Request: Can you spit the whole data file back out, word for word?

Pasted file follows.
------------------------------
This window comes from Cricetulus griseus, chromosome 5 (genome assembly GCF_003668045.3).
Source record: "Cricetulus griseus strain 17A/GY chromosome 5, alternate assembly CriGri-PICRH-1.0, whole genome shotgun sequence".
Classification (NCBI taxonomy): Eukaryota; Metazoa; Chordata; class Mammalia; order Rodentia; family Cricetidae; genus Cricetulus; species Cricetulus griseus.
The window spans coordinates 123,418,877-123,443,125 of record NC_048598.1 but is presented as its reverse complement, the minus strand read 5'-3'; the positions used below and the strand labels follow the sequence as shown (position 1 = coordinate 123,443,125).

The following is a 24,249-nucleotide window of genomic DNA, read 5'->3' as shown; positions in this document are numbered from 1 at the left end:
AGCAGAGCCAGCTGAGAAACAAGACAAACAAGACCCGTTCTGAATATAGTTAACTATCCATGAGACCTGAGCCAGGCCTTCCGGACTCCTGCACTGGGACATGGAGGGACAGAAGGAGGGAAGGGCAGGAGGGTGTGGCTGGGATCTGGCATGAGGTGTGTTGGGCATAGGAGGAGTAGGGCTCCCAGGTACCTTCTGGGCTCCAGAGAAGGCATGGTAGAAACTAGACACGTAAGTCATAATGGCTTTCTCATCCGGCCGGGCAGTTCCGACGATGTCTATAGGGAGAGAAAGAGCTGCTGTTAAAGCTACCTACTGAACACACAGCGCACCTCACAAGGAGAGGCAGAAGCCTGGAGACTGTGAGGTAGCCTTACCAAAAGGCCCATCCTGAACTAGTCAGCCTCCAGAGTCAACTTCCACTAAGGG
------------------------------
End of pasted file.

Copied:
This window comes from Cricetulus griseus, chromosome 5 (genome assembly GCF_003668045.3).
Source record: "Cricetulus griseus strain 17A/GY chromosome 5, alternate assembly CriGri-PICRH-1.0, whole genome shotgun sequence".
Classification (NCBI taxonomy): Eukaryota; Metazoa; Chordata; class Mammalia; order Rodentia; family Cricetidae; genus Cricetulus; species Cricetulus griseus.
The window spans coordinates 123,418,877-123,443,125 of record NC_048598.1 but is presented as its reverse complement, the minus strand read 5'-3'; the positions used below and the strand labels follow the sequence as shown (position 1 = coordinate 123,443,125).

The following is a 24,249-nucleotide window of genomic DNA, read 5'->3' as shown; positions in this document are numbered from 1 at the left end:
AGCAGAGCCAGCTGAGAAACAAGACAAACAAGACCCGTTCTGAATATAGTTAACTATCCATGAGACCTGAGCCAGGCCTTCCGGACTCCTGCACTGGGACATGGAGGGACAGAAGGAGGGAAGGGCAGGAGGGTGTGGCTGGGATCTGGCATGAGGTGTGTTGGGCATAGGAGGAGTAGGGCTCCCAGGTACCTTCTGGGCTCCAGAGAAGGCATGGTAGAAACTAGACACGTAAGTCATAATGGCTTTCTCATCCGGCCGGGCAGTTCCGACGATGTCTATAGGGAGAGAAAGAGCTGCTGTTAAAGCTACCTACTGAACACACAGCGCACCTCACAAGGAGAGGCAGAAGCCTGGAGACTGTGAGGTAGCCTTACCAAAAGGCCCATCCTGAACTAGTCAGCCTCCAGAGTCAACTTCCACTAAGGG